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Adrian Brügger, Christina Demski, and Stuart Capstick

Abstract

The proportion of the world’s population exposed to above-average monthly temperatures has been rising consistently in recent decades and will continue to grow. This and similar trends make it more likely that people will personally experience extreme weather events and seasonal changes related to climate change. A question that follows from this is to what extent experiences may influence climate-related beliefs, attitudes, and the willingness to act. Although research is being done to examine the effects of such experiences, many of these studies have two important shortcomings. First, they propose effects of experiences but remain unclear on the psychological processes that underlie those effects. Second, if they do make assumptions about psychological processes, they do not typically corroborate them with empirical evidence. In other words, a considerable body of research in this field rests on relatively unfounded intuitions. To advance the theoretical understanding of how experiences of climate change could affect the motivation to act on climate change, we introduce a conceptual framework that organizes insights from psychology along three clusters of processes: 1) noticing and remembering, 2) mental representations, and 3) risk processing and decision-making. Within each of these steps, we identify and explicate psychological processes that could occur when people personally experience climate change, and we formulate theory-based, testable hypotheses. By making assumptions explicit and tying them to findings from basic and applied research from psychology, this paper provides a solid basis for future research and for advancing theory.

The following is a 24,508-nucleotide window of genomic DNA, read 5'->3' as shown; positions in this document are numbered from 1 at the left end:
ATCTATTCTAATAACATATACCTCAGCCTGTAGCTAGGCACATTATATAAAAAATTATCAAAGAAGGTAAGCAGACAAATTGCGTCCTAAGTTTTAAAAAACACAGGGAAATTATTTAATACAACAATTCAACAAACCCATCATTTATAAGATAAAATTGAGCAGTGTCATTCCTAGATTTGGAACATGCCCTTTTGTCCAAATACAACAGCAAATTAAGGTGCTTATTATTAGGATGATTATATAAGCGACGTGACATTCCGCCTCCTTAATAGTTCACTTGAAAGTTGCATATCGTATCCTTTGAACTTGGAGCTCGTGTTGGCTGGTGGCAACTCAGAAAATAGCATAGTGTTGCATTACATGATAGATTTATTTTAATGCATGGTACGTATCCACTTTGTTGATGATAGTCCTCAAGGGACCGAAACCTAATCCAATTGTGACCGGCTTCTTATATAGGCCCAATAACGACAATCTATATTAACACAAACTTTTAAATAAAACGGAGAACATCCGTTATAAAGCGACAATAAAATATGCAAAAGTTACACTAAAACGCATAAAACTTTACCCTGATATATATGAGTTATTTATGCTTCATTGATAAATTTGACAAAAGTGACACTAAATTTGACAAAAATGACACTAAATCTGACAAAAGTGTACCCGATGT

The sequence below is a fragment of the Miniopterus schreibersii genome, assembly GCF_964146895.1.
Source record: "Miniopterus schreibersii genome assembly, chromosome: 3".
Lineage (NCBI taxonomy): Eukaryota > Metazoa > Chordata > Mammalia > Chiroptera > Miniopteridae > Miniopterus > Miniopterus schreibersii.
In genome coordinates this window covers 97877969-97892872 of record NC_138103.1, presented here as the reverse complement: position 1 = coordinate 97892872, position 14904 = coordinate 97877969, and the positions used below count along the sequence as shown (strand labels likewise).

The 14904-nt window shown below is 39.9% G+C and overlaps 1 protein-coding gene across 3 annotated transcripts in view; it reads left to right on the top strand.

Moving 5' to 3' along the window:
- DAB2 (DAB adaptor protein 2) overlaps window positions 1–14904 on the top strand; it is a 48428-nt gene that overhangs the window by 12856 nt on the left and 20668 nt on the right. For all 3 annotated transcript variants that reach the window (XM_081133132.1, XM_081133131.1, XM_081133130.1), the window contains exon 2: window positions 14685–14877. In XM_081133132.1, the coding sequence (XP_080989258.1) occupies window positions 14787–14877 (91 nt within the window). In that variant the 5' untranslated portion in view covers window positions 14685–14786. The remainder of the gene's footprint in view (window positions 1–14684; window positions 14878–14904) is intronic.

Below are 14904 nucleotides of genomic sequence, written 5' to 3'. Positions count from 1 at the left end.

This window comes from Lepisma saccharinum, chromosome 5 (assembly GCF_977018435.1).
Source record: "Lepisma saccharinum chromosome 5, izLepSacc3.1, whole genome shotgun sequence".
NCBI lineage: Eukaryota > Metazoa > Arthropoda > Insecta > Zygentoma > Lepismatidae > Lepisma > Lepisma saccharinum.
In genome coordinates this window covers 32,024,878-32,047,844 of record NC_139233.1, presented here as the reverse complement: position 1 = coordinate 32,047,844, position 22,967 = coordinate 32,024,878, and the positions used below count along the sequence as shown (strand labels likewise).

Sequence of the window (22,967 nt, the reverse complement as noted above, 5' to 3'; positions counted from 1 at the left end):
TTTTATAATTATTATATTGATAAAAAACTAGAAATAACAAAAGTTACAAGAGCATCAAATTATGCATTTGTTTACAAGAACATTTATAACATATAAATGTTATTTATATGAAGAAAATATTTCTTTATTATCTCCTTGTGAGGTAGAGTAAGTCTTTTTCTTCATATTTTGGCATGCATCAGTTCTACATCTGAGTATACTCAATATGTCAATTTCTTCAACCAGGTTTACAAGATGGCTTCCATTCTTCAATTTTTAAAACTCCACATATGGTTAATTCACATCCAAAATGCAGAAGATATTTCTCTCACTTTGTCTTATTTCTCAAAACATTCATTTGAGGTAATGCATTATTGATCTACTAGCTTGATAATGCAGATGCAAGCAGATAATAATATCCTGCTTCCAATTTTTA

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Julia Linder and Victoria Campbell-Arvai

Abstract

In the midwestern United States, intensifying impacts from climate change necessitate adaptation by the agricultural sector. Tree fruit agriculture is uniquely vulnerable to climate change due to the long-lived nature of perennial systems, yet very few studies have addressed how fruit growers perceive climate change and are responding to climate risks. For this study, 16 semistructured interviews were conducted with Michigan tree fruit growers to understand how their climate change beliefs, beliefs about adaptive actions, and climate-related risk perceptions influence adaptation behaviors. While there was a great deal of uncertainty about the anthropogenic nature of climate change, growers generally agreed that unprecedented changes in climate and weather patterns were occurring. Because of a perception of little control over future climate impacts, most growers reactively adapted to climate risks that negatively impacted their orchards by implementing measures such as frost protection, irrigation, pesticides, and crop insurance. This study highlighted that while proactive adaptations such as crop diversification, planting new varieties, and improving soil health will be necessary to increase farm resilience in the future, growers were unable to justify making these changes due to their uncertainty about future climate changes. The findings from this study highlight the need for future outreach efforts by university extension agents, private agricultural advisors, and federal and state agency advisors to provide educational information on the long-term impacts of climate change in order to help growers increase the resilience of their farm in the face of future climate impacts.

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Jingyi Li, Fei Li, Shengping He, Huijun Wang, and Yvan J Orsolini

Abstract